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Bone injection gun placement of intraosseous needles
  1. Andrew Curran, Specialist Registrar Emergency Medicine,
  2. Ayan Sen, Clinical Fellow


    A short cut review was carried out to establish whether the Bone Injection Gun is better than a standard intraosseous (IO) needle at obtaining IO access. A total of 129 papers were found using the reported search, of which three represent the best evidence to answer the clinical question. The author, date and country of publication, patient group studied, study type, relevant outcomes, results and study weaknesses of these best papers are tabulated. A clinical bottom line is stated.

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    Report by Andrew Curran, Specialist Registrar Emergency MedicineChecked by Ayan Sen, Clinical Fellow

    Clinical scenario

    A 23 year old shocked patient is brought to into the Emergency Department resuscitation room. The trauma team are trying to gain vascular access. After five minutes of being unable to gain intravenous access you remember a recent training session on a Bone Injection Gun (BIG) and you wonder if this would be better to use than the standard IO needles that you have previously used?

    Three part question

    In [patients requiring IO access] is [the Bone Injection Gun better than standard IO needles] at [safely and rapidly acquiring IO access]?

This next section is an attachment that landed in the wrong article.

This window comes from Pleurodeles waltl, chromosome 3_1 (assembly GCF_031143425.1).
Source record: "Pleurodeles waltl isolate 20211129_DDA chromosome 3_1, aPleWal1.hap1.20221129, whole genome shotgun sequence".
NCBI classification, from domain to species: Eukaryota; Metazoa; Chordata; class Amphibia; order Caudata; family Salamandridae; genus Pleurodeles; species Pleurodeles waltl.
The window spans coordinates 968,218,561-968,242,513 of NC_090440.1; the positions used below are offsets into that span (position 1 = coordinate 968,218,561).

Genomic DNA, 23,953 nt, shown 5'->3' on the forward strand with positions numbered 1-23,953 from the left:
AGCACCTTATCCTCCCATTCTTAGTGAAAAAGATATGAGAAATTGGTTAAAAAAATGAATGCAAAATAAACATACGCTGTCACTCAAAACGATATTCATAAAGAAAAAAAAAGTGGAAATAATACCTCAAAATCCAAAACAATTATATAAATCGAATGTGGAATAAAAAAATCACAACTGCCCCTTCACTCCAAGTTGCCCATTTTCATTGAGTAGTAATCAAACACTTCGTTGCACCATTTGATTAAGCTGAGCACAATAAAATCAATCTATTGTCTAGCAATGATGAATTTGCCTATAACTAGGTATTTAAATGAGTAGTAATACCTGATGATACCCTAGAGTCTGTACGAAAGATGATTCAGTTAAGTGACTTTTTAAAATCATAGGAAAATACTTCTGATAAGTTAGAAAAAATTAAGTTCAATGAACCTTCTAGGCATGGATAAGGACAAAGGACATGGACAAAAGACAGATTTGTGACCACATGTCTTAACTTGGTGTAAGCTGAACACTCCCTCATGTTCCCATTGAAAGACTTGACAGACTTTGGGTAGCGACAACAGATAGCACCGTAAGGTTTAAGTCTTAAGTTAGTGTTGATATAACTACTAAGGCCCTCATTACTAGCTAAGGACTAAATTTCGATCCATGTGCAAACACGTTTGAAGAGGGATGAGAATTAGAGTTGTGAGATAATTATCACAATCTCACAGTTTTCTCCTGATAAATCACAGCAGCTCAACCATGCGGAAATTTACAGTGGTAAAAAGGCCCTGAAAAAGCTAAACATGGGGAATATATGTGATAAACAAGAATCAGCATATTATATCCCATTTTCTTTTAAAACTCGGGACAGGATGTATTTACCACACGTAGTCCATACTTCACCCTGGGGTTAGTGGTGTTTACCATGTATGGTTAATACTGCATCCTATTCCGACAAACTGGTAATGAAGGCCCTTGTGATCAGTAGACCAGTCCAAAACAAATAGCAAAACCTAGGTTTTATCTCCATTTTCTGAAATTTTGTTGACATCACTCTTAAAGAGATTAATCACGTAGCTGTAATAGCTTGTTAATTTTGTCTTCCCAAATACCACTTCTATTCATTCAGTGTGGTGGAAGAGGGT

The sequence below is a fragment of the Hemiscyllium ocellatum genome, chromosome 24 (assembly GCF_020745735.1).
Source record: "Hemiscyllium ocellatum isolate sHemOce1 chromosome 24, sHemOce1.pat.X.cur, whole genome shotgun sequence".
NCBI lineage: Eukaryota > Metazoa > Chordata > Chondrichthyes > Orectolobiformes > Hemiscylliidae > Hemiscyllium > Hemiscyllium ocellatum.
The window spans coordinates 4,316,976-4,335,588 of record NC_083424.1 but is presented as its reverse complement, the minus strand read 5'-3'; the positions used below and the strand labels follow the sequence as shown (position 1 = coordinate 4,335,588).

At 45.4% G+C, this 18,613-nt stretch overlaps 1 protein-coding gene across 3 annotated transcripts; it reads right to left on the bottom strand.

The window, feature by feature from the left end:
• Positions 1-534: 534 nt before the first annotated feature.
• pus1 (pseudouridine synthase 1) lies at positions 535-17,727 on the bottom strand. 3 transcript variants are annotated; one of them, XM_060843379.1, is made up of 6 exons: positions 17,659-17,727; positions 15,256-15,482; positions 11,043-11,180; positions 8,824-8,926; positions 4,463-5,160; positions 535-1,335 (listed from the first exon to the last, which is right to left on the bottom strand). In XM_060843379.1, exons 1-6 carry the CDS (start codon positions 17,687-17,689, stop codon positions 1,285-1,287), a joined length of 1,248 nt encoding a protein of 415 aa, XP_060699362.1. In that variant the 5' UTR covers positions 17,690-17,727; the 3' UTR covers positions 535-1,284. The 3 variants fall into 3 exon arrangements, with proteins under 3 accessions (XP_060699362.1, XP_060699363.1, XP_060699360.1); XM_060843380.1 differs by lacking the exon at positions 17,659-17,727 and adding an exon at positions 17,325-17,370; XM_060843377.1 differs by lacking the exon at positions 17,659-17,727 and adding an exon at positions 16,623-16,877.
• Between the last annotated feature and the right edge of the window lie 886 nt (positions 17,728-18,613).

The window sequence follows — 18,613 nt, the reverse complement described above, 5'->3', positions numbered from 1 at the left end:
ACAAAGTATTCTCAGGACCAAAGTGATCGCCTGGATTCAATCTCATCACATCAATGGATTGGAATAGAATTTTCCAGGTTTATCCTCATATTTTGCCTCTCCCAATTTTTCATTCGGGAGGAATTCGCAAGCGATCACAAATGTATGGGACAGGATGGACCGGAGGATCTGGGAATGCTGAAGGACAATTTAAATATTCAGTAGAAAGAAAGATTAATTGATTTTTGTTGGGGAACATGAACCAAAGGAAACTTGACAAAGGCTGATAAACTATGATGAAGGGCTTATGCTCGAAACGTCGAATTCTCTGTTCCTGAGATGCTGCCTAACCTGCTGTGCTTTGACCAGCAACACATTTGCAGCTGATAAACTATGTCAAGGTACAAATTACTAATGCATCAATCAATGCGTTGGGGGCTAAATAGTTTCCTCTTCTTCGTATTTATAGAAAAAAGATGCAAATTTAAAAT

Search strategy

    Medline 1966-01/05 using the OVID interface. [exp Infusions, Intraosseous OR intraosseous infusion$.mp OR OR] AND [ OR OR auto$.mp OR bone injection] LIMIT to English

    Search outcome

    Altogether 129 papers were found, of which three were relevant to the three part question.


    There are no published studies looking at the use of the BIG in live adults or children. Though this would be ideal it is unlikely to be achievable as IO placement is a rare event and there would be ethical and consent issues. We must therefore extrapolate data from other models. The paper by Calkins et al shows that the technique itself is easy to learn by non-medical trained responders, this may have implications for its use in prehospital care. This paper also used the screw tipped IO needle as the standard needle but in practice people may be more used to the standard straight needle. Waismann and Waismann suggest that they can be used succesfully in practice. Olsen found a higher failure rate in anaesthetised dogs but explained this was due to poor landmark identification rather than device failure. The differences in time to placement are unlikely to be clinically significant. From a clinical perspective there appears to be little to choose between them and issues such as cost and training may influence local decisions.


    The Bone Injection Gun appears to be equivalent in terms of success and possibly (but not clinically significantly) faster to use than standard IO needles at achieving IO access.

    Table 2

    Report by Andrew Curran, Specialist Registrar Emergency MedicineChecked by Ayan Sen, Clinical Fellow


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